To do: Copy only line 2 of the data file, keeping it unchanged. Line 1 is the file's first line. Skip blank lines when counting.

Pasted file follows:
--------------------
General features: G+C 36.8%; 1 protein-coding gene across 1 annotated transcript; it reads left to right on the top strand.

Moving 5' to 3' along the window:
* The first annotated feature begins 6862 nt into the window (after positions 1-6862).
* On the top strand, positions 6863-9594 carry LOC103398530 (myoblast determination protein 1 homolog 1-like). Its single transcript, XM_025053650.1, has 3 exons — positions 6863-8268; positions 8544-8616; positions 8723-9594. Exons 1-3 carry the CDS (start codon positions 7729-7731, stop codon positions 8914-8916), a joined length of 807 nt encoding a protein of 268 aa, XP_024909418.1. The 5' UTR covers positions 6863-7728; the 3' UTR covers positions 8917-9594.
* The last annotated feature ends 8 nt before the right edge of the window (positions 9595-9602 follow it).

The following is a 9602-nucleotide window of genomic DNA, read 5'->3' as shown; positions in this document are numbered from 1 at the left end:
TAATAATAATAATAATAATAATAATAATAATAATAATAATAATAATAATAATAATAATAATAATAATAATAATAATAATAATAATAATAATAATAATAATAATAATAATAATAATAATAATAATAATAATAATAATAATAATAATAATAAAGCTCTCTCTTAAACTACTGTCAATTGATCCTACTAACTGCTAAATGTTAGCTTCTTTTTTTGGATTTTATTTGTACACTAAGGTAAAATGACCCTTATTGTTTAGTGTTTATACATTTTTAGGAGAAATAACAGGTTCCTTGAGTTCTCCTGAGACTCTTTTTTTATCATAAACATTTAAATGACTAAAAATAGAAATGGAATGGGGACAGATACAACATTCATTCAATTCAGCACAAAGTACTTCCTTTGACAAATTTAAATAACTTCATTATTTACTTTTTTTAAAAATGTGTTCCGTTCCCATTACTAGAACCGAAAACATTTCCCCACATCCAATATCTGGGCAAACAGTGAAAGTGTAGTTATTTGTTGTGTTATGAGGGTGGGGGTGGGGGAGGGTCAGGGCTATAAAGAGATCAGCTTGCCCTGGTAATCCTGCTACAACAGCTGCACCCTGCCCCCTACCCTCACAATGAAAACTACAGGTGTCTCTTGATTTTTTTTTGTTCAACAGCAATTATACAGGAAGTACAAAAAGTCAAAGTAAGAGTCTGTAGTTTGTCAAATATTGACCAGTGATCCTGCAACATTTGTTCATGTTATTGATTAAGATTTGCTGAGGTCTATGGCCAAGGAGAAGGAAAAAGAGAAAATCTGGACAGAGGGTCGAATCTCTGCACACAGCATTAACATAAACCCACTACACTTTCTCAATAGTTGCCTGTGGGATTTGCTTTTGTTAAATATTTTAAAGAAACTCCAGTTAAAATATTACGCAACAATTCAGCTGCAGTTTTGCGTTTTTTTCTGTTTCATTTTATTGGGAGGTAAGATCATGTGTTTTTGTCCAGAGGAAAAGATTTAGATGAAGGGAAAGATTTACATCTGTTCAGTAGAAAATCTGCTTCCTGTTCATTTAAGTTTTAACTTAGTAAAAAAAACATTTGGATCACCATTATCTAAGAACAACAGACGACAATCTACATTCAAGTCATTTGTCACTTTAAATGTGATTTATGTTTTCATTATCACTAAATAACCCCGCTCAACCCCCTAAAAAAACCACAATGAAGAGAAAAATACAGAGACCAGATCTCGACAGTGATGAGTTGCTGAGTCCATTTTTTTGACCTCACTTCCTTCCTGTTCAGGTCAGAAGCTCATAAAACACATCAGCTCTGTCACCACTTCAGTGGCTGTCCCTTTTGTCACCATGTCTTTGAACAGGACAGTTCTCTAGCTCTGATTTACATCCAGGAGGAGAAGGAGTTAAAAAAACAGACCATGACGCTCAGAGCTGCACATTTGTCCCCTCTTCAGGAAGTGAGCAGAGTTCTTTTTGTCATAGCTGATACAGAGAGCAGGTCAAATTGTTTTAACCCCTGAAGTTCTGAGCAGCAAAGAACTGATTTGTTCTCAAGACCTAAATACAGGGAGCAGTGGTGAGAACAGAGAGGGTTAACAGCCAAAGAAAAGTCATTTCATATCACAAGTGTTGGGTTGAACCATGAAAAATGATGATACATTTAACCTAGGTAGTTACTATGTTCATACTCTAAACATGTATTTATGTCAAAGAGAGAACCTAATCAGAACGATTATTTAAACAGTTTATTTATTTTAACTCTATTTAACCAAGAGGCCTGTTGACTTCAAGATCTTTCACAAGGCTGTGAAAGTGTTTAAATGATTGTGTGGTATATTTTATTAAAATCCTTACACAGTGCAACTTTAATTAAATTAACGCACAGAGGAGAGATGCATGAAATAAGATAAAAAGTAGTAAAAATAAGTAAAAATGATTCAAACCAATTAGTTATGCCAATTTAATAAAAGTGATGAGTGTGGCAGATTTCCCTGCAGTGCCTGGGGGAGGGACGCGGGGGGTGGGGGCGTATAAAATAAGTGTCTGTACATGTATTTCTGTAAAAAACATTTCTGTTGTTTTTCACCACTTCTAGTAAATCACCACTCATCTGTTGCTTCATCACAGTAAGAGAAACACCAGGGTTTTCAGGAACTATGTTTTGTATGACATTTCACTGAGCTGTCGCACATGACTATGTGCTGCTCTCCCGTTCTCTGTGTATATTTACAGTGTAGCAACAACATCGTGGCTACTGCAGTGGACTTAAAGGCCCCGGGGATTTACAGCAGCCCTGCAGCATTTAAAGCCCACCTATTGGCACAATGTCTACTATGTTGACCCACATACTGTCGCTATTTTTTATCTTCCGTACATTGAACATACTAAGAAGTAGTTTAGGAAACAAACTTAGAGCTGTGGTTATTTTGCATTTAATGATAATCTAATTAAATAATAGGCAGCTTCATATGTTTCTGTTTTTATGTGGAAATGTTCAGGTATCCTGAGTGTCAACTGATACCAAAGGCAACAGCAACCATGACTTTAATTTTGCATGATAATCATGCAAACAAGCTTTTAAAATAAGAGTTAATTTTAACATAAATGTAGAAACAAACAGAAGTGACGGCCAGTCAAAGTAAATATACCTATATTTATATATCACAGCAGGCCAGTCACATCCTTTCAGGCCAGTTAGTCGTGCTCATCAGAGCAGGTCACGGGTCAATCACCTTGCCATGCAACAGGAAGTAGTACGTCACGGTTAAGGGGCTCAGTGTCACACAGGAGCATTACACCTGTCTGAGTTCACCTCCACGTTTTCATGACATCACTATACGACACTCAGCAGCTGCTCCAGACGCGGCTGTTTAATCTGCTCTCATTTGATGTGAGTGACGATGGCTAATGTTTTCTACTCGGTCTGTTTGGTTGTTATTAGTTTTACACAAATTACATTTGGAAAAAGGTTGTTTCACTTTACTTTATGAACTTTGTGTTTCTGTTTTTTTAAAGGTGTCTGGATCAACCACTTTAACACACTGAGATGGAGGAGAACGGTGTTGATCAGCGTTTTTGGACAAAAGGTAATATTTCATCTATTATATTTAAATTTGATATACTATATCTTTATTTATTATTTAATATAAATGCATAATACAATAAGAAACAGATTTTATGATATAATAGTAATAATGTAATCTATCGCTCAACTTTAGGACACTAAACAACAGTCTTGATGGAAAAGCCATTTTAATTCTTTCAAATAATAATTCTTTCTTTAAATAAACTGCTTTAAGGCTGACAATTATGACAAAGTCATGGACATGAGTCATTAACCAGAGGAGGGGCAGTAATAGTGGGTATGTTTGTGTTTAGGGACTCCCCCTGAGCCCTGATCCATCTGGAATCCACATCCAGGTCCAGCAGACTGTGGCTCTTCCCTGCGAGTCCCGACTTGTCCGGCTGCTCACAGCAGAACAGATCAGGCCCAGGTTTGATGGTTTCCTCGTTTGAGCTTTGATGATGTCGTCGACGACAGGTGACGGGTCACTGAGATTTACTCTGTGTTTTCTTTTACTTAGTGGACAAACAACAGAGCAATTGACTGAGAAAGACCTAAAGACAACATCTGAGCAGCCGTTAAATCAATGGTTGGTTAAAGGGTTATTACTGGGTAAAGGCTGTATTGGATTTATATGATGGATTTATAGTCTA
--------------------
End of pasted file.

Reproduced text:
Moving 5' to 3' along the window: